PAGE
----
The
WALTER
PILKINGTON
COLUMN

Whatís In A Name ??

 

It was during a wet afternoon that my son asked me to give him a test on Premier League football team nicknames. When it got to Newcastle United, he thought hard. He knew it was a bird, but couldnít remember which one. " Is it ĎThe Pigeonsí ?" he asked enquiringly. It then set me thinking how teamís nicknames could have turned out if only a strange turn of fate had taken a hand.

Our close rivals could have originally been known as "The Gummers", as the Lead used in munitions manufacture at Woolwich used to swell the flesh inside the mouth, turn it blue and cause the teeth to fall out. Derby County also could have returned to their roots - local public transport routes that is, which terminated near the old Baseball Ground and went back the way they came after rotating on a turntable. Yes, they could easily have become "The Trams".

In Nottingham, you might have discovered that Forest, before they became "Tricky", were simply known as "The Trees". This derived from their massed defence, where you could not see the wood(work) for the Trees. Another nickname that almost arose from their tactics was that of Sheffield Wednesday, whoís stop them at all costs methods nearly earned them the moniker of "The Fowls". One team who could have cleaned up was Blackburn Rovers, who considered taking their nickname from a thriving local factory and become "The Hoovers".

West Hamís old home ground could have been sandwiched between a pet breeding establishment, a metal factory and a chemical plant. All were well established local industries and they were all keen to have the prestige of the Football Clubís nickname reflect their trade. West Ham rejected "The Hamsters" and were left with a straight choice between the remaining two. And so it came to pass, that the East End club became "The Irons" rather than "The Ions". Southampton are another side who might have been associated with a local industry, but they decided "The Paints" didnít sound quite right. Although after their poor early performances, perhaps they should have adopted "The Pants" !!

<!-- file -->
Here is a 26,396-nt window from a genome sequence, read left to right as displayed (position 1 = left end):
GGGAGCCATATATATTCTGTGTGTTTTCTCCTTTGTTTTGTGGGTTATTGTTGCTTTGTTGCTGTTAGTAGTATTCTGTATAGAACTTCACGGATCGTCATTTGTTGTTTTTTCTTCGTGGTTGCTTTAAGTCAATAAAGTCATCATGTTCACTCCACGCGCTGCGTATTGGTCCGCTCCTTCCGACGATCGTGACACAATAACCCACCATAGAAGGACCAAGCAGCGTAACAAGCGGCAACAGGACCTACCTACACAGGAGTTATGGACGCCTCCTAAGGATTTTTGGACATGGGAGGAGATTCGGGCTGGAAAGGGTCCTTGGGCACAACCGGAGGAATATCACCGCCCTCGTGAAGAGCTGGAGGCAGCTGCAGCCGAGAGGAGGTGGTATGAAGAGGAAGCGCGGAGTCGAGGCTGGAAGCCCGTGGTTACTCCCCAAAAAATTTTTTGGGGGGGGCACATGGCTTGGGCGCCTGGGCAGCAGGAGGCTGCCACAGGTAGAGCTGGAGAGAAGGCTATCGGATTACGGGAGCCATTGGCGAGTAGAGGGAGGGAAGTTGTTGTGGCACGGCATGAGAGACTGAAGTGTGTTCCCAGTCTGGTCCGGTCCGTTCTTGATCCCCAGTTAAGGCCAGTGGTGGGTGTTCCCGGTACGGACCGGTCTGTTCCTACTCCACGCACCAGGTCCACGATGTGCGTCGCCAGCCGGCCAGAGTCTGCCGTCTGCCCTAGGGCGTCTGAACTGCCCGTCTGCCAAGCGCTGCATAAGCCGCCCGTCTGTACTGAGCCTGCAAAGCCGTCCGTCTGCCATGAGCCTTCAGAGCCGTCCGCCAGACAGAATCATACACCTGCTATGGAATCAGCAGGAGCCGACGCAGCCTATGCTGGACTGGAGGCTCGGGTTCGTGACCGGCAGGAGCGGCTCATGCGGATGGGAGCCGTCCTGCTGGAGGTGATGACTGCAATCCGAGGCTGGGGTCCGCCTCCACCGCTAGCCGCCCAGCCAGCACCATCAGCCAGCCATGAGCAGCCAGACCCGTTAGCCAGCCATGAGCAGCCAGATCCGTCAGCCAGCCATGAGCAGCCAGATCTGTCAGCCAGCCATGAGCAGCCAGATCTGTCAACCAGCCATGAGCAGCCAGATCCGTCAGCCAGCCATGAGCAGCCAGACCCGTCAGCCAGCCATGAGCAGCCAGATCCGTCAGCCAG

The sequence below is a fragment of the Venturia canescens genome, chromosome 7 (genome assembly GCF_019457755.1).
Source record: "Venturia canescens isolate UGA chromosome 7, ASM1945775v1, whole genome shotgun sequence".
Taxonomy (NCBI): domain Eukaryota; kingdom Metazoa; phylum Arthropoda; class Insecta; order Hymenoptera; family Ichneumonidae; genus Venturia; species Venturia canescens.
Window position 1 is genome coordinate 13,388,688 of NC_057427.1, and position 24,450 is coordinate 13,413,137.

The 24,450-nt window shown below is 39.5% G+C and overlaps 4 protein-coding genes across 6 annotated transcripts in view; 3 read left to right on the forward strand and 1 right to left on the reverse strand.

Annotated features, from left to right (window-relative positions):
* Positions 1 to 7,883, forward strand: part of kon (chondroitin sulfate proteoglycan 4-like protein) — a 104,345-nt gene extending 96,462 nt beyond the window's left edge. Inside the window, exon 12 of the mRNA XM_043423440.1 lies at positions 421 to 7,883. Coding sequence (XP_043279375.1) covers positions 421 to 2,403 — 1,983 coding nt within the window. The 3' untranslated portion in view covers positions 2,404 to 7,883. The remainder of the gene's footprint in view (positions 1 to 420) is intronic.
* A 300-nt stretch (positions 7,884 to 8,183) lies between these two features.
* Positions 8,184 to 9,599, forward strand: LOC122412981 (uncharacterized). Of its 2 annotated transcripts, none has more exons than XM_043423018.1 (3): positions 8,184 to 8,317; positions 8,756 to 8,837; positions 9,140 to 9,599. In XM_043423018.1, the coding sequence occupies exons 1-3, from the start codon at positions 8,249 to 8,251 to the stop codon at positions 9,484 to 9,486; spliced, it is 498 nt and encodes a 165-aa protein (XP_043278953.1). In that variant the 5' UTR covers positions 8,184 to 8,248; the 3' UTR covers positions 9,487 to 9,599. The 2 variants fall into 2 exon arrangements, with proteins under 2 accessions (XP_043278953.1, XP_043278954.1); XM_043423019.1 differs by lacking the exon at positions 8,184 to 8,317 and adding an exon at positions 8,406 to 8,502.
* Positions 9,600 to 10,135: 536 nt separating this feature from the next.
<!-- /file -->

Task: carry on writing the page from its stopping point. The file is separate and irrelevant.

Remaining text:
If Chelsea had been formed by a collection of old boys from a nearby school, they might have become "The Codgers" rather than "The Pensioners" and rather than "The Blues", they were considering changing it to something more trendy in the 60ís and toyed with "The Beat Poets" as a change.

The fox is the well-known symbol of Leicestershire, but having their ground situated in Filbert Street might have persuaded people to call them "The Nutters". Everton Mints are a very popular form of confectionery, but this association nearly lead to them being known as "The Polos" because of the large hole that was evident in the middle of their defence. Across Stanley Park, "The Reds" angered some of the more liberal constituents of Liverpool who tagged them "The Trots" after the legendary Russian revolutionary.

Of all the teams, Middlesbrough nearly landed a nickname which would have been very embarrassing. The area around Ayresome Park was heavily inhabited with rabbits and the local followers called the environs "The Burrows", which was misheard one day and caught on as "The Boro". Leeds were formerly "City" before they became "United". But, back in the old days (i.e. The Seventies), they went under the moniker of "The Professionals" because of their ruthless win-at-all-costs approach to the game. I suppose they were just lucky that it wasnít shortened, then they would have been "The Pros" !!

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